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The Special Note summarizes my overall thoughts about our economic situation

SPX at 1229.05 as this post is written

PPI,CPI & Profit Margin Trends – October 2011 Update

In various past posts I have written of the challenges businesses face in pricing, given today’s economic environment.  One aspect that I mentioned in the April 25 2011 and December 16 2010 posts was how the PPI (Producer Price Index) growth was significantly outpacing that of the CPI.

Since those posts, this PPI-CPI growth rate issue has remained notable.  Doug Short, on his blog, has posted a few interesting charts illustrating this concept from a long-term historical viewpoint.  Both of the charts shown below are from his October 20, 2011 post titled “Profit Margin Squeeze Remains a Challenge.”

First, here is a chart that shows the ratio, in the PPI, of Crude Goods to Finished Goods. The CPI is plotted below, in green.  This situation, as depicted, is problematical for firms, and the overall economy, on a number of fronts:

(click on chart images to enlarge)

Second, a chart that shows data from the Philadelphia Federal Reserve regarding Prices Paid vs. Prices Received, with Inflation (CPI) and Recession periods also shown:

I believe that what this chart depicts is notable in a variety of ways.  As shown, we are experiencing a unique situation, and while the index level has recently subsided, we are near historical peaks for the 12-month moving average (MA) as shown.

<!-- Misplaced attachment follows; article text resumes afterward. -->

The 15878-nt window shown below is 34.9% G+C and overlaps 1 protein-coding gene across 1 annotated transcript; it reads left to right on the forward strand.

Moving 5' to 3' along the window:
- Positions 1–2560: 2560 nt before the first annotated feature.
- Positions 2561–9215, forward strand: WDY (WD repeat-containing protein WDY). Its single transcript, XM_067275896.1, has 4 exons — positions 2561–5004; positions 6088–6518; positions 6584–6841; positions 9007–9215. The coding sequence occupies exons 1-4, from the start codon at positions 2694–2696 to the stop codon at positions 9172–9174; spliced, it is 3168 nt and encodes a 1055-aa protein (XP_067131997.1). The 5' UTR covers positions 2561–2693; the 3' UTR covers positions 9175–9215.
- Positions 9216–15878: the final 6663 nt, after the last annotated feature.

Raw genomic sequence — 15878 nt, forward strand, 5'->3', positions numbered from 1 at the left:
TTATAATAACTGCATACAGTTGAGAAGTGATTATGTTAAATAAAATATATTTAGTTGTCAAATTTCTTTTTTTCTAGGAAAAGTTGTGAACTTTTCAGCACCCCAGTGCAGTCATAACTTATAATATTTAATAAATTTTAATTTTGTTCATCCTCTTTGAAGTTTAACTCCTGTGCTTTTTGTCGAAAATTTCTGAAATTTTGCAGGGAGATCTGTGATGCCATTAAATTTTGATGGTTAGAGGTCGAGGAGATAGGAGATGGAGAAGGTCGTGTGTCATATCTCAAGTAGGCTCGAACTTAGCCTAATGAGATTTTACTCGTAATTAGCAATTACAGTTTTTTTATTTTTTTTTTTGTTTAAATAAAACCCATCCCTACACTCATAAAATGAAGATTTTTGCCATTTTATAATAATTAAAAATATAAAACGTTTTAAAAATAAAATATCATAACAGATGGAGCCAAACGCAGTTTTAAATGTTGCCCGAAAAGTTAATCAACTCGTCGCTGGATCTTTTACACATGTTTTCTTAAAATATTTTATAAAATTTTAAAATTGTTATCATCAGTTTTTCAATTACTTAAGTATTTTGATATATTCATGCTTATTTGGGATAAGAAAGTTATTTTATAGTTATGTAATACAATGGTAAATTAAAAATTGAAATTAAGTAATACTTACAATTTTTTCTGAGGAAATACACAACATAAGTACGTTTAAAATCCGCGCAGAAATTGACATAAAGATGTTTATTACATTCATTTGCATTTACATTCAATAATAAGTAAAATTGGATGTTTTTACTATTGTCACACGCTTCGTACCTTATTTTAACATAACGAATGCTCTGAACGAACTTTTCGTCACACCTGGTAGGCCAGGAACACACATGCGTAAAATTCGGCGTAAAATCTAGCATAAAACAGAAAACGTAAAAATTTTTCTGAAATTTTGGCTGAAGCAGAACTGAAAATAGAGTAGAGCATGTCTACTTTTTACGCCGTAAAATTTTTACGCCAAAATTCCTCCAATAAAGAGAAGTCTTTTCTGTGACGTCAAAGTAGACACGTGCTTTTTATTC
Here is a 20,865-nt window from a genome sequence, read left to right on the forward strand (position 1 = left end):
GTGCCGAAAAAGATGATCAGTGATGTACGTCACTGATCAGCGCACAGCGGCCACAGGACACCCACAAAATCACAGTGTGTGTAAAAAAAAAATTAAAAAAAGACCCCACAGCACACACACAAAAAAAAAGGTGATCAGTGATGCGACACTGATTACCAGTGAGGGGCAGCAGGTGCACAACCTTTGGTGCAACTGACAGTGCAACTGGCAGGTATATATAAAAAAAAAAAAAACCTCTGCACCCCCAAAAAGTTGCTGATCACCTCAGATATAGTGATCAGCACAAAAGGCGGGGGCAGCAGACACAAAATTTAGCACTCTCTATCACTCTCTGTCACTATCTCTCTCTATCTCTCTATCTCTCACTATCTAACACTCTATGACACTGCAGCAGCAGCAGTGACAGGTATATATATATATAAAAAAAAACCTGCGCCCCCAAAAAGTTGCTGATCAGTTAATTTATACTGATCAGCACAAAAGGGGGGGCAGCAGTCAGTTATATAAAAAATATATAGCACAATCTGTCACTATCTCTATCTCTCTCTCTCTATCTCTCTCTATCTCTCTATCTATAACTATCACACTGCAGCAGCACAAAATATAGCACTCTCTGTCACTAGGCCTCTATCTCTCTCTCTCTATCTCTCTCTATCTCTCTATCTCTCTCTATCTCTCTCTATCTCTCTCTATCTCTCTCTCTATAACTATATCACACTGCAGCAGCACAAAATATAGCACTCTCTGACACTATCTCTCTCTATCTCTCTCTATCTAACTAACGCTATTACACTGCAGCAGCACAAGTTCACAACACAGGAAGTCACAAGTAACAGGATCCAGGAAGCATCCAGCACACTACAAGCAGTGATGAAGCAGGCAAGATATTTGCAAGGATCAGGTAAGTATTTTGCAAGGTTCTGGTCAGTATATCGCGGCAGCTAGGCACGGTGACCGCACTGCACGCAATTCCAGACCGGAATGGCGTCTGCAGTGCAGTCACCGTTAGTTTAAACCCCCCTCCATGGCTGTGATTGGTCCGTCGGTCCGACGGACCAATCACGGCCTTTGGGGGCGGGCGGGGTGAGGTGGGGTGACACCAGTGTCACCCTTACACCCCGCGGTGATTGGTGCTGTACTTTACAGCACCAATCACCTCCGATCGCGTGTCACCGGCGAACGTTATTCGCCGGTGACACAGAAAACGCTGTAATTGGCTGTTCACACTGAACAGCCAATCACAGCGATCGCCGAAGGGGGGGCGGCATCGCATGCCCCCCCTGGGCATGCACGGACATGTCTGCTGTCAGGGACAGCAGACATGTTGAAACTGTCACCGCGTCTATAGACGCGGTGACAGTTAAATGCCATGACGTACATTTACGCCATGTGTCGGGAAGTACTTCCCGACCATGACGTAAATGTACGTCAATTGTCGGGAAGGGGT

I believe this data and its implications for businesses and the economy at large is of great concern.  Seeing how this situation resolves will be very interesting.  This is especially so given the vulnerability of the U.S. Dollar to a substantial decline, a topic that I have written extensively about.

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The Special Note summarizes my overall thoughts about our economic situation

SPX at 1244.69 as this post is written

St. Louis Financial Stress Index – October 20 Update

On March 28 I wrote a post (“The STLFSI“) about the  STLFSI (St. Louis Fed’s Financial Stress Index) which is supposed to measure stress in the financial system.  Here is the most recent chart.  This chart was last updated on October 20, incorporating data from 12-31-93 to 10-14-11 on a weekly basis.  The present level is .947:

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I post various indicators and indices because I believe they should be carefully monitored.  However, as those familiar with this blog are aware, I do not necessarily agree with what they depict or imply.

_____

The Special Note summarizes my overall thoughts about our economic situation

SPX at 1229.01 as this post is written

Thoughts On The Next Stock Market Decline

In my post of October 10 (“Near-Term Direction Of Stock Market“)  I stated with regard to the S&P500:

The question now becomes whether that 1074.77 was a “lasting bottom,” or whether there is more near-term downside.  I believe that the 1074.77 low will not be a “lasting bottom” – i.e. it will be breached to the downside in the near-term.

In my post of Monday, October 17 (“Danger Signs In The Stock Market, Financial System And Economy“) I further highlighted a variety of building risks.

Near the end of that blog post I commented:

Of further concern is whether, and when, the above-mentioned problems might reach a point at which another (financial system) crash occurs.

I have come to the conclusion, based on my overall analysis of the growing risk, that the next leg down in the stock market might not be “orderly.”  In other words, it may be a stock market crash.  At this point I would assign the probability of such a stock market crash in the near-term being (at least) 50%.